Complete Positive Trace Preserving Map (CPTP) operator is the most general operation that can be performed on a quantum system. This post mentioned that a CPTP operator is nothing but a unitary operator on the system after adding few ancilla bits. I would like to know how to realize a given CPTP operator.

Choi's theorem states that any CPTP operator $\Phi(\cdot) : C^*_{n\times n} \rightarrow C^*_{m \times m}$ can be expressed as $\Phi(\rho) = \sum_{j=1}^r F_j^\dagger \rho F_j$, for some $n \times m$ matrices $F_j$ such that $\sum_j F_j F_j^\dagger = I_n$.

Using this fact, can we come up with unitary operation corresponding to the given CPTP operator $\Phi$?


1 Answer 1


An isometry $U:S\rightarrow S\otimes E$, where $S$ is your system and $E$ is an environment, such that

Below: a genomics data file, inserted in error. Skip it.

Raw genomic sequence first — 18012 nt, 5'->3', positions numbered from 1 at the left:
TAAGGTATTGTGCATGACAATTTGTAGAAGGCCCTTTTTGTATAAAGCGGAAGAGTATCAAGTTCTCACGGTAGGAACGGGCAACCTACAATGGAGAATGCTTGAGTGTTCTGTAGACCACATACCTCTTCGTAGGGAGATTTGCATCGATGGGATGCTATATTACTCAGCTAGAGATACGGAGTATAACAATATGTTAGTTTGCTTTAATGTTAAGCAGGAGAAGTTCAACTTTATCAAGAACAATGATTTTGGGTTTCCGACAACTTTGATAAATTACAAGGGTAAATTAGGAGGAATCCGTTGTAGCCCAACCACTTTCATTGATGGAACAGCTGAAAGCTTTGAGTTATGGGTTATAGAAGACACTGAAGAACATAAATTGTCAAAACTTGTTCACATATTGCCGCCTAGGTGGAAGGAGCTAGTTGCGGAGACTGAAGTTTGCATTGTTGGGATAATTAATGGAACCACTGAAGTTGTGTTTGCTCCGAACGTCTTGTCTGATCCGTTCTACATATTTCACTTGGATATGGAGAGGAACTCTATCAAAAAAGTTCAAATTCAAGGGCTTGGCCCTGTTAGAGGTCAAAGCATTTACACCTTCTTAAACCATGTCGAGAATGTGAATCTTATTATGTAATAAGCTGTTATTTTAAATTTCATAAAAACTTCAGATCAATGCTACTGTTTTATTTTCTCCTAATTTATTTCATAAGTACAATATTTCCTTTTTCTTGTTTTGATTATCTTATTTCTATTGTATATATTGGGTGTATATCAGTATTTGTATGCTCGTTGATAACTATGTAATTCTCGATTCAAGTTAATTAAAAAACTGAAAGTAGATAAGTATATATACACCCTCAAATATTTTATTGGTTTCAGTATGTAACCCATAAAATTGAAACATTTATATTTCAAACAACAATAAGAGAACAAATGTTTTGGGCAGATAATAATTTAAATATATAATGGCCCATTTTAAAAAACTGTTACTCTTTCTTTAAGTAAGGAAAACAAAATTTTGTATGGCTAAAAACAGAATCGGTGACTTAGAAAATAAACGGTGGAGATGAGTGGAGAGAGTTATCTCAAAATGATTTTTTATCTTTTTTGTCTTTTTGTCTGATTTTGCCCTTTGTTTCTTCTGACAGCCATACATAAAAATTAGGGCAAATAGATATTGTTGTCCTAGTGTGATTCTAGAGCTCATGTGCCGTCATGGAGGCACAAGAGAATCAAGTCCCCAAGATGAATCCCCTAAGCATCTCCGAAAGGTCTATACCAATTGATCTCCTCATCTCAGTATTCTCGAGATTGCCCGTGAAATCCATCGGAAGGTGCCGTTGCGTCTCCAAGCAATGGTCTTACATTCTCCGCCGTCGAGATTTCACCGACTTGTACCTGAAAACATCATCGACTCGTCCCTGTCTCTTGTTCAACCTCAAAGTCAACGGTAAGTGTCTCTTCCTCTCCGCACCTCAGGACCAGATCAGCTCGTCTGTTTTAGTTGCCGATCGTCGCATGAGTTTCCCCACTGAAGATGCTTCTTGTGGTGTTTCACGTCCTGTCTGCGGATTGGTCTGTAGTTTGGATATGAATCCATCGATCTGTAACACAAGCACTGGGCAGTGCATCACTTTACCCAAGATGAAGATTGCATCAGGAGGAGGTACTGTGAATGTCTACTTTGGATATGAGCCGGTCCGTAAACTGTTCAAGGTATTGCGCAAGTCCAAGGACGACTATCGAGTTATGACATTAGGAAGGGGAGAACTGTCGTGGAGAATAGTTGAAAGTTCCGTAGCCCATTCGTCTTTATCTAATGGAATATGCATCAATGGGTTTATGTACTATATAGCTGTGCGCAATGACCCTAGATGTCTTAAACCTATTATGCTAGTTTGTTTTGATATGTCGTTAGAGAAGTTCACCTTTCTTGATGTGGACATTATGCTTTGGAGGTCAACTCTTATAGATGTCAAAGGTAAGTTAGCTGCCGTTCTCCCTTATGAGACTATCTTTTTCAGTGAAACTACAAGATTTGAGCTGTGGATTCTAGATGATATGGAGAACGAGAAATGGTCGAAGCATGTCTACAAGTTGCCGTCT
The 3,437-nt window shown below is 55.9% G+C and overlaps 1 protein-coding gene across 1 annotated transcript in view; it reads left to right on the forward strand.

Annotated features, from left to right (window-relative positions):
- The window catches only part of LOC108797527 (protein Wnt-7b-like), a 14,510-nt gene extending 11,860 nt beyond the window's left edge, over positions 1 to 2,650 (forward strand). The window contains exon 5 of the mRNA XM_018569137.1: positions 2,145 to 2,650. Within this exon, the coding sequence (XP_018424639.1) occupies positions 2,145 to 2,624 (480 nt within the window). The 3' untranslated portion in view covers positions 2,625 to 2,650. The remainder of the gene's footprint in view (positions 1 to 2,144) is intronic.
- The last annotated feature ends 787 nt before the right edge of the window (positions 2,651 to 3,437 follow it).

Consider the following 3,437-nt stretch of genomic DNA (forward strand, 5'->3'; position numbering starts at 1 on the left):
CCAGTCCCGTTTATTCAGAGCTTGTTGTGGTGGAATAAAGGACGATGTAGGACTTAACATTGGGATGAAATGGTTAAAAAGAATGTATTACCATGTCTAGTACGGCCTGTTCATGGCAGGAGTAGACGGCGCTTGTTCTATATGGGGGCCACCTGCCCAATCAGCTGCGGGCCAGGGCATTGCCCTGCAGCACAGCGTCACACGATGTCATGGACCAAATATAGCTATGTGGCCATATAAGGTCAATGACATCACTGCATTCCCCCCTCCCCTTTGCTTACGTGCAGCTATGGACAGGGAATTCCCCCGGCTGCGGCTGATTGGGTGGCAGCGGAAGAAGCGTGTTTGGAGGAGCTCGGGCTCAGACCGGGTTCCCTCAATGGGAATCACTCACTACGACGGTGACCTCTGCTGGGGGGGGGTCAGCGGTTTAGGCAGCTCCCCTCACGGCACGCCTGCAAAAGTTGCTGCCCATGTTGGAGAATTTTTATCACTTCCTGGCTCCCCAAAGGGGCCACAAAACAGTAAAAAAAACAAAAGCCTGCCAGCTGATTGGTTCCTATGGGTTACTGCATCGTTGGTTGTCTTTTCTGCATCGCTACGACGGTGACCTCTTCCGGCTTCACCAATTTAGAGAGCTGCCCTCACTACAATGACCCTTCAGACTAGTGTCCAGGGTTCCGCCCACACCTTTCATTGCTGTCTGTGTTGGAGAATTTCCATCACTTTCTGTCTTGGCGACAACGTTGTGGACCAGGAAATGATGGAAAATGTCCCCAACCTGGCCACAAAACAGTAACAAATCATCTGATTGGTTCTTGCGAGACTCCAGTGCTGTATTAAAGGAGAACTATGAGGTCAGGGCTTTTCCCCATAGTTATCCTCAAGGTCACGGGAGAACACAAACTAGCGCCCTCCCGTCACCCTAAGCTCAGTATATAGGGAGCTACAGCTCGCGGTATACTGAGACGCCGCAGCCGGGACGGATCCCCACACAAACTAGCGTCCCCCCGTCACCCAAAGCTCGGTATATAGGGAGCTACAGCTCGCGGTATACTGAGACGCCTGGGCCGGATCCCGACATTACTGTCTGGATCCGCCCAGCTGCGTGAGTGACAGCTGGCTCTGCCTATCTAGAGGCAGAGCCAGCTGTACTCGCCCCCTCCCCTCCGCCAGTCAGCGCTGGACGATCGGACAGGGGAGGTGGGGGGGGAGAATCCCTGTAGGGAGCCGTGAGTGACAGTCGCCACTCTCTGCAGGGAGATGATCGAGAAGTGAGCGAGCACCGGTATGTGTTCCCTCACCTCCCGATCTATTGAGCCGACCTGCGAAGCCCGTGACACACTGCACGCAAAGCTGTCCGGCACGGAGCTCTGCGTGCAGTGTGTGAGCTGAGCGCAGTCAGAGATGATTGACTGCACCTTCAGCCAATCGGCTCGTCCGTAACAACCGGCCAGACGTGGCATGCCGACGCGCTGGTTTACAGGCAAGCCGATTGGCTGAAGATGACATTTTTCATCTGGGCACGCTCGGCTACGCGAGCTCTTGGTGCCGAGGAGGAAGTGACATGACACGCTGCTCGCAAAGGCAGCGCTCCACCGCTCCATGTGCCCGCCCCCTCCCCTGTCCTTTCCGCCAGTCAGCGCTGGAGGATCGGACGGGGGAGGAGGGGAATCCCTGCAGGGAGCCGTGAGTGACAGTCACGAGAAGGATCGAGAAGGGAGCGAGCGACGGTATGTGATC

$$\mathrm{Tr}_E(U\rho U^\dagger)=\Phi(\rho)$$ is called a Stinespring dilation of $\Phi$. An easy way to construct a Stinespring dilation from the Kraus operators is to consider $\mathcal{H}_E=\mathrm{span}\{|j\rangle\}_{j=1}^r$ and

$$U=\sum_j F_j^S\otimes|j\rangle^E $$

it is easy to see that

$$\mathrm{Tr}_E(U\rho U^\dagger)= \mathrm{Tr}_E\left(\sum_jF_j\rho F_k^\dagger \otimes |j\rangle\langle k|\right)= \sum_jF_j\rho F_j^\dagger=\Phi(\rho)$$

but notice that since the set of Kraus operators for a channel is not unique, neither is the Stinespring dilation.

  • $\begingroup$ nice! could you please define F_j^s for the sake of completeness? $\endgroup$ Nov 12, 2021 at 16:57

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